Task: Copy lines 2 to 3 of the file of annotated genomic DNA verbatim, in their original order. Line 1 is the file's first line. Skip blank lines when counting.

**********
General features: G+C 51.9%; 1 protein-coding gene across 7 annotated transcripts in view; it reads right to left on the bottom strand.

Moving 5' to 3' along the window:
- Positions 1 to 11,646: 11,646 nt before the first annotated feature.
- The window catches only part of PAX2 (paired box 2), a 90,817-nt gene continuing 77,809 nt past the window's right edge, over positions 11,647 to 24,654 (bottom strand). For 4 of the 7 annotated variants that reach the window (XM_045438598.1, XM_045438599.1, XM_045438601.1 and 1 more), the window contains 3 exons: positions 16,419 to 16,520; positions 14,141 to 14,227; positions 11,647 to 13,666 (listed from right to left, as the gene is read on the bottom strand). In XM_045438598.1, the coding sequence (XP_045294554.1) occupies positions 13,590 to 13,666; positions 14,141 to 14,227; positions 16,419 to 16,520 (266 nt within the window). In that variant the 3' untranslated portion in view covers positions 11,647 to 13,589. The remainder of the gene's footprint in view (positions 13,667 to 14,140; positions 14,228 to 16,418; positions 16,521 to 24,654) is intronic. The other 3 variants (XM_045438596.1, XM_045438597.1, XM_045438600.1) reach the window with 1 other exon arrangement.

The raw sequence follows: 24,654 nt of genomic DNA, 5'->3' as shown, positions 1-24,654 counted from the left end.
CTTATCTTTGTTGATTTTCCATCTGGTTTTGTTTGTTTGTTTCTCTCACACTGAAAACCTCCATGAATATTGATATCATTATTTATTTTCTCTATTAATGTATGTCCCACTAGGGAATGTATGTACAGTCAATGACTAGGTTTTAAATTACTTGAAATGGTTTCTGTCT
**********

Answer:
Moving 5' to 3' along the window:
- Positions 1 to 11,646: 11,646 nt before the first annotated feature.